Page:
Two School Breakfasts Are Better Than None, Study Says

(Image: Wikimedia, Creative Commons)

(Image: Wikimedia, Creative Commons)

The number of children eating free breakfasts at their schools is rising, but so is a concern that these students may be eating breakfast at both home and school. The fear is that eating two morning meals could increase their risk of obesity.

But a new study led by Marlene Schwartz of the University of Connecticut's Rudd Center for Food Policy and Obesity and colleagues suggests something different. It showed that children who chow down on two morning meals are less likely to be overweight than those who do not eat any breakfast at all, writes Emma Brown of The Washington Post.

"Our study does add to the argument that it's really important to make sure that as many kids as possible are getting a healthy breakfast," said Schwartz, one of a team of researchers who conducted the study, which appears in the journal Pediatric Obesity. "Especially in low-income communities, having universal access to healthy breakfasts is helpful."

Supporters of free meals, including the First Lady, see this movement toward offering lunch and more recently breakfast and even dinner as a crucial way to battle hunger among kids in the US who are living in poverty. Almost four million American families cannot provide the minimum daily food requirements for their children, shows federal data from 2012.

The advocacy group Food Research and Action Center found that although most public schools nationwide are part of the federal school breakfast program, millions of eligible kids are not eating the meals.

The scientists followed 580 students in 12 schools in New Haven, Conn. from fifth grade to seventh grade through 2011-2014 to keep track of their breakfast participation and their weight. Just one in 10 students were double-breakfast consumers. Their weight over the years was the same as the average weight change of all the students.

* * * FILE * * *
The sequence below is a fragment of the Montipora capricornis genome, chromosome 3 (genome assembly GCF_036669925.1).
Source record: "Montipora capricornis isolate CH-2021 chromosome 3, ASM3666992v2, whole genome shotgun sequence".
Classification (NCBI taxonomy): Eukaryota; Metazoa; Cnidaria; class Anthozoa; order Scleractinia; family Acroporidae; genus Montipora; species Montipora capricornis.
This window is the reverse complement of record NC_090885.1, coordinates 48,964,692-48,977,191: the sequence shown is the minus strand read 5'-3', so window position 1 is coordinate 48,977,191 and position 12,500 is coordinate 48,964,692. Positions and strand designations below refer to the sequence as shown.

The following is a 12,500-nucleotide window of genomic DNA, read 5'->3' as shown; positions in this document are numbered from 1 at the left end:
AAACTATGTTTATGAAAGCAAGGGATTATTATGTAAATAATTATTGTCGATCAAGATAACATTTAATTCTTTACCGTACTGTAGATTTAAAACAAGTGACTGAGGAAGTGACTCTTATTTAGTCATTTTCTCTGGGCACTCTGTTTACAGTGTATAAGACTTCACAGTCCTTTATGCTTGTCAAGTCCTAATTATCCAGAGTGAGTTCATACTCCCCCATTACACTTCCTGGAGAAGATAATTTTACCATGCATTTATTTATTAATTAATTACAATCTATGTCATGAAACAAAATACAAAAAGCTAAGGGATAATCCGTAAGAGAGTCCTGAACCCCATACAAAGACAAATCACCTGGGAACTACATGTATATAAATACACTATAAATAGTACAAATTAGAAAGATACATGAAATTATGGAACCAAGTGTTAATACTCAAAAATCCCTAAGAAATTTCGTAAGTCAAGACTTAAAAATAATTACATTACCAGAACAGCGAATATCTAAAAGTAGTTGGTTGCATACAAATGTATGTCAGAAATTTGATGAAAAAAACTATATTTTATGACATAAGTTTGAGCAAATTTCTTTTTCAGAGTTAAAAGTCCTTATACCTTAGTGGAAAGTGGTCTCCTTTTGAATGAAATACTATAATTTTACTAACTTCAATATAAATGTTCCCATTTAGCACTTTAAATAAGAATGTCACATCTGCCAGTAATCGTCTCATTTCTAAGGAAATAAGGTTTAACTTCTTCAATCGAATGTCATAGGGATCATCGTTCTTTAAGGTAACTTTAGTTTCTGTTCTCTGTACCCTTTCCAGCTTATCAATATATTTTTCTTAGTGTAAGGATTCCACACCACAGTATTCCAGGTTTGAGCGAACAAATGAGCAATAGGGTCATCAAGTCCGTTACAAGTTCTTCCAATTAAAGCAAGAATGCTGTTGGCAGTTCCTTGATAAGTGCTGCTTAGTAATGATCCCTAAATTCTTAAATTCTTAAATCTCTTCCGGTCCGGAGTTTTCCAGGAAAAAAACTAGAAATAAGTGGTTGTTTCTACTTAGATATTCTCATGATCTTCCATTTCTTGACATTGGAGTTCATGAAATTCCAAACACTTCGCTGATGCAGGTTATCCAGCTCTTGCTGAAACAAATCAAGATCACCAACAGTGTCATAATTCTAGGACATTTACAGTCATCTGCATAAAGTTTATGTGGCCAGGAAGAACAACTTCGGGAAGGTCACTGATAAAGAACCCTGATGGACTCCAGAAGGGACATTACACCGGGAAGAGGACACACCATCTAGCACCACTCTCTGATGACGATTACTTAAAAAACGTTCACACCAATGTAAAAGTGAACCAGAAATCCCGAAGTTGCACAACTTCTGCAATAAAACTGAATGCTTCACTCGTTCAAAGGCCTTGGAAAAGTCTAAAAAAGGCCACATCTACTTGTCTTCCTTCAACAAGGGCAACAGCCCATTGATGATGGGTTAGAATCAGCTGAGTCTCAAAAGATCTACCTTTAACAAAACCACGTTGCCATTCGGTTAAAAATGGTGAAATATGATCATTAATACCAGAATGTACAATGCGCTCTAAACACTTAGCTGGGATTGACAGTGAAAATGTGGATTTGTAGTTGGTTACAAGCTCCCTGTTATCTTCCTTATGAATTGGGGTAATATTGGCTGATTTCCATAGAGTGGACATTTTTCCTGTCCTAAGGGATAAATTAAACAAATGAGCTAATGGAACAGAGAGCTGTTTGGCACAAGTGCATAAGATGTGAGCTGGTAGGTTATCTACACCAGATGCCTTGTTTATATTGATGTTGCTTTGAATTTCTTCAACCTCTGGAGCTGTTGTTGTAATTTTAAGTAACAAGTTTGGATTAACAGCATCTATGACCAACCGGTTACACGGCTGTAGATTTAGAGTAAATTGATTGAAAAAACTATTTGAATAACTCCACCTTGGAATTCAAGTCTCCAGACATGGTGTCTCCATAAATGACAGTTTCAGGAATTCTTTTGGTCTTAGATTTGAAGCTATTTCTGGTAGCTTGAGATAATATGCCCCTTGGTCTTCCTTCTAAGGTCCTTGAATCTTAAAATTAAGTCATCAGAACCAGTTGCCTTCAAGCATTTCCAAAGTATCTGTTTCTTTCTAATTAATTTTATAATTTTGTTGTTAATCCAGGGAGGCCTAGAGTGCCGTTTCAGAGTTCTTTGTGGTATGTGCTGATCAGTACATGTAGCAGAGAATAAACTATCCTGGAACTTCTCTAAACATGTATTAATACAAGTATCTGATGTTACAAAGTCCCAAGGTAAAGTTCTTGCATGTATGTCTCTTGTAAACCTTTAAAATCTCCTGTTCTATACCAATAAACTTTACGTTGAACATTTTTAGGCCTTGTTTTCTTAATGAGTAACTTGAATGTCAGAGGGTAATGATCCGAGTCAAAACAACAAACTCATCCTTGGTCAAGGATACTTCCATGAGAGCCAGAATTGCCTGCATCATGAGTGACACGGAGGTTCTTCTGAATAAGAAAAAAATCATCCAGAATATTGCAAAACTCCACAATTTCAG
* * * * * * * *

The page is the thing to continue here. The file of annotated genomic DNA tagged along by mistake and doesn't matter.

Those students who skipped breakfast and students who were inconsistent in their breakfast consumption, mostly girls, were two times more likely to be overweight or obese than the kids who ate two morning meals. In short, as Schwartz explains, "two breakfasts are better than none."

According to UPI, data from the US Centers for Disease Control and Prevention records that approximately one-third of American young people are obese or overweight.

The study, conducted at Yale University, writes Mia Bechak of WTNH-TV, follows a previous report that found eating breakfast is connected to better academic performance, improved health, along with healthier body weight for young people.

The study included a collaboration with the Community Alliance for Research and Engagement (CARE) at the Yale School of Public Health. The research supports providing a healthy breakfast to children at school to help what the scientists call "food insecurity." They add that morning meals at school are made up of healthy food choices such as whole grains and fruit, much like a healthy snack.

Those involved with the research believe this study could be a significant discovery for policy makers searching for a resolution to the child obesity epidemic that is sweeping the modern world. The highest rates of obesity in children are among Latino and black children.

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